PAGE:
A False Summit?

A False Summit?

While a divided Congress met at the Blair House to attempt to reconcile differences, America hunkers down , chilled by cold economic winds and unnerved by the gathering storm brought on by fiscal shortfalls and unsustainable deficits.  As our elected officials argued over a way forward, it was obvious that there would not be enough common ground found to chart a coherent course that improves access, reduces medical trend and moderates ballooning federal and state deficits driven by increasing obligations to existing entitlements through Medicare and Medicaid.

In between stumping and finger pointing, inconvenient truths tumbled like falling rocks on the heads of policymakers locked in the heated debate over whether to begin reforming healthcare by expanding access to 30M Americans or by addressing the underlying cost drivers of a system that all unanimously agree needs fixing.  While Kent Conrad ( D-ND), and Paul Ryan ( R-W ) came across as lucid scouts describing the decades deep crevasses of entitlement deficits and the imprecise orienteering of CBO accounting, other Congressional exemplars reinforced our belief that they were simply no longer fit to lead a next generation of climbers eager to move up the mountain.

The sad truth is we face a formidable obstacle in healthcare reform.  It is a Darwinian wilderness where the strong survive and individuals are unevenly protected.  It is a foreign land where neophyte consumers believe that “quality care” is getting unrestricted access to all the services that they believe they need for as low an out of pocket cost as possible. A diverse ecosystem of for profit and non profit stakeholders seek to accommodate this insatiable expectation and in doing so, assert that they create great value through the services they provide.  It seems no one believes they are part of the problem. Yet, people continue to die from exposure.  We fail to rope in the most vulnerable among us and have sadly become more indifferent to their personal tragedies.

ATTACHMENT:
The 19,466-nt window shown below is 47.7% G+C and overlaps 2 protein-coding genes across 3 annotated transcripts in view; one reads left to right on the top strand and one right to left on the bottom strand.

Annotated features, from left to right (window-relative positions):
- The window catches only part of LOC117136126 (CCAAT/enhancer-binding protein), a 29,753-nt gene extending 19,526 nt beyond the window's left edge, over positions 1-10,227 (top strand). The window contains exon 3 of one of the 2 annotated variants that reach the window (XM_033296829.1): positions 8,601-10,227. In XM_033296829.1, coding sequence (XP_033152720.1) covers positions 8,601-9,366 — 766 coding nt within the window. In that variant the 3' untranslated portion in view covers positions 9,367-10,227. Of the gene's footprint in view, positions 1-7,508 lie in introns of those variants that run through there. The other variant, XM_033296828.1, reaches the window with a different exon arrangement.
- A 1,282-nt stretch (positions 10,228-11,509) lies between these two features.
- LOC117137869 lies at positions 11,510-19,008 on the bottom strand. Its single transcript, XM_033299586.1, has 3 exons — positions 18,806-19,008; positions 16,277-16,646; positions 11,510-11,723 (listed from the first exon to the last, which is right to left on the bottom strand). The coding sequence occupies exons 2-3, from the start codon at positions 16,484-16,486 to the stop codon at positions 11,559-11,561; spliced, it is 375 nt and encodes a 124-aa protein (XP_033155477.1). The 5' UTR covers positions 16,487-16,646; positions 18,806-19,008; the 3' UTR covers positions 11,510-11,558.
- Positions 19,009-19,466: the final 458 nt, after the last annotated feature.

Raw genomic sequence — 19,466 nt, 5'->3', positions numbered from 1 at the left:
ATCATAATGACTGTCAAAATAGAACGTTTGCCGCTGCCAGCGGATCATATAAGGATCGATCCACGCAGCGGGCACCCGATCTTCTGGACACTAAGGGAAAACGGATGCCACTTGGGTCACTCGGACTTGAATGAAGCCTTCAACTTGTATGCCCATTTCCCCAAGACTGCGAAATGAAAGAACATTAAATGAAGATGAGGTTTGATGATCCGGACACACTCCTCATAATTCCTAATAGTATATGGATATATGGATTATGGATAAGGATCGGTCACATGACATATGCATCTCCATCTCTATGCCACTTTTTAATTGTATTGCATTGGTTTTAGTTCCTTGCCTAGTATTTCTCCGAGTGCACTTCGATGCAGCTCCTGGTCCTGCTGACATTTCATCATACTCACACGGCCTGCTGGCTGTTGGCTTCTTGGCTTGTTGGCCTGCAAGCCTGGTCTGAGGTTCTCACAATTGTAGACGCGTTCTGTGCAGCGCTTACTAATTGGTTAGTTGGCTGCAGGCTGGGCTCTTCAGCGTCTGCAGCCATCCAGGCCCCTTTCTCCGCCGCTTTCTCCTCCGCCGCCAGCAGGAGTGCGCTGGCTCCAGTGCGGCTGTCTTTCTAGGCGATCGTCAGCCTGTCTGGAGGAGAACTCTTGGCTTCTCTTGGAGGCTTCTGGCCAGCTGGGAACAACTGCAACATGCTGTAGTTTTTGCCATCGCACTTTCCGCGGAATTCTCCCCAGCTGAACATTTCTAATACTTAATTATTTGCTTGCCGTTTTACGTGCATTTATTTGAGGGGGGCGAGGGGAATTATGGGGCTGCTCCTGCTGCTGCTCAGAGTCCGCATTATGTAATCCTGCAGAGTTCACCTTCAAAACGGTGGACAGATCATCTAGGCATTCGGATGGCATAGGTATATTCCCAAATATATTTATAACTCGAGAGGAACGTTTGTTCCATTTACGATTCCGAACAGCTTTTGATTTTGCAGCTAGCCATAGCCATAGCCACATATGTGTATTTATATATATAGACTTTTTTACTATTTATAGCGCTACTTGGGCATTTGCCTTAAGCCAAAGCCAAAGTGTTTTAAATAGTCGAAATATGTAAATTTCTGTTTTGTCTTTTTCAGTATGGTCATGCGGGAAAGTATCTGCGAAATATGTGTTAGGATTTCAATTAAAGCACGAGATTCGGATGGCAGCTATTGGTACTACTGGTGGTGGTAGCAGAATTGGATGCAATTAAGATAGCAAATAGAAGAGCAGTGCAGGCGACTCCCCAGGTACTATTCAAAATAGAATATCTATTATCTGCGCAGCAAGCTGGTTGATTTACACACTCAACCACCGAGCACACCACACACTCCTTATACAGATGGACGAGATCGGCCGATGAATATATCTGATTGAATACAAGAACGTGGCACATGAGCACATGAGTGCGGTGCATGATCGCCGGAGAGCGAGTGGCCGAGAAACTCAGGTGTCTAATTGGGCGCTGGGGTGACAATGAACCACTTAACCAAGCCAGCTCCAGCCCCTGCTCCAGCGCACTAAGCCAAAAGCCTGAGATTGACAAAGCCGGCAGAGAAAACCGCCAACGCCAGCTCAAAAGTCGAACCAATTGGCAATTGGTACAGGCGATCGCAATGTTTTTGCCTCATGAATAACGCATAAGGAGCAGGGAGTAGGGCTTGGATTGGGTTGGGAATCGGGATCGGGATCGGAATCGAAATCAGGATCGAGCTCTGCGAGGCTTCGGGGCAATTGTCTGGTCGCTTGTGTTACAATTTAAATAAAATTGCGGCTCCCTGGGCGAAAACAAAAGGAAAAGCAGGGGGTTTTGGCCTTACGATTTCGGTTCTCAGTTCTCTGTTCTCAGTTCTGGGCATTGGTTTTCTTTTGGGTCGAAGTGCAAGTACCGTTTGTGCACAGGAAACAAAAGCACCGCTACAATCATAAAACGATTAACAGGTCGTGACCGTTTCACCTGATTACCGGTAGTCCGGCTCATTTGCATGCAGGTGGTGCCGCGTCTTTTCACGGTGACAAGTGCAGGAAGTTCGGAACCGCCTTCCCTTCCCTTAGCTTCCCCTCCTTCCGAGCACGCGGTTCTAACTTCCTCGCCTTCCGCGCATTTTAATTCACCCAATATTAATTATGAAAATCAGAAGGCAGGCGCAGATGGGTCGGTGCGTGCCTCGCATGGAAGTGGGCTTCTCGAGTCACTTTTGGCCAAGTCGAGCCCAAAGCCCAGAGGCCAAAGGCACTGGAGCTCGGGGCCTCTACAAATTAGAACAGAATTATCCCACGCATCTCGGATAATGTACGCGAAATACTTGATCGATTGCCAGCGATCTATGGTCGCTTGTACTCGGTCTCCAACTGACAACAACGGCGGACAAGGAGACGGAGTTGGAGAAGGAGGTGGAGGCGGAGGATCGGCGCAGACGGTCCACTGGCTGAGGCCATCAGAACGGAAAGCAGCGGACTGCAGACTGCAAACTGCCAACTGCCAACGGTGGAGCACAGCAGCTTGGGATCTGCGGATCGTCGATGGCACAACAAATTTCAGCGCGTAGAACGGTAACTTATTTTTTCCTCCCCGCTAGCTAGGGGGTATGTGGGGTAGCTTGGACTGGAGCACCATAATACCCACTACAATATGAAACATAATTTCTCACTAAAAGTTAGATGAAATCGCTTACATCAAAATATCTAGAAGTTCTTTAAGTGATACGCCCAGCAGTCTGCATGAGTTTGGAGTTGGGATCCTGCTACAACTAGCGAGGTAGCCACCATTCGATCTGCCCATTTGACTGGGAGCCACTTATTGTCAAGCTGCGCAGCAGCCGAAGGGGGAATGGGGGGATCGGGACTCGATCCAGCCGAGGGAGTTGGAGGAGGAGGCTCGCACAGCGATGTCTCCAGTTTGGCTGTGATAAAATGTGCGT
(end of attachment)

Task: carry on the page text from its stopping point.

We are in desperate need of reform but experiments such as Massachusetts that seek only to expand access to the uninsured  have taught us that the summit of universal coverage cannot be conquered without an underpinning of affordability.  They will end in financial disaster. The ropes that safely bind us to a fiscally sustainable path must be anchored by employer based insurance and woven with universal reforms in reimbursement, Medicare/Medicaid, access, consumerism and stakeholder engagement. The entire process must be reinforced with chronic disease management,  transparency and balanced regulation of the small and individual insurance markets.

Enormous time has been spent vilifying insurers, as if to convince us that aggressive oversight of payers can somehow fix our healthcare system.  Singling out a particular stakeholder as the primary barrier to our goals of quality, access and affordability is the reckless equivalent of telling an obese person that they can lose all the weight require simply if they just stop eating bread.  The mountain’s crest offers no easy access. The route is marked by tombstones of idealistic reformers who fell short of their objectives.  Stakeholders must recognize that we are all part of the problem but we do possess a map that can safely lead us to the top.   Ironically, many of the legislators attending the Blair House summit actually helped contributed to the treacherous conditions in which we now find ourselves – as we consider a future where public and private healthcare expenditures exceed an insurmountable 20% of our GDP.

In considering the rhetoric and reality of our circumstances, we must understand why the current House, Senate, GOP and Presidential proposals are false summits for conquering our current healthcare crisis.   Congressional leaders, desperate for re-election, will simply not commit to an honest discussion of the risks and realities of fixing healthcare. To conquer the mountain of public and private healthcare spending we must belay our way with: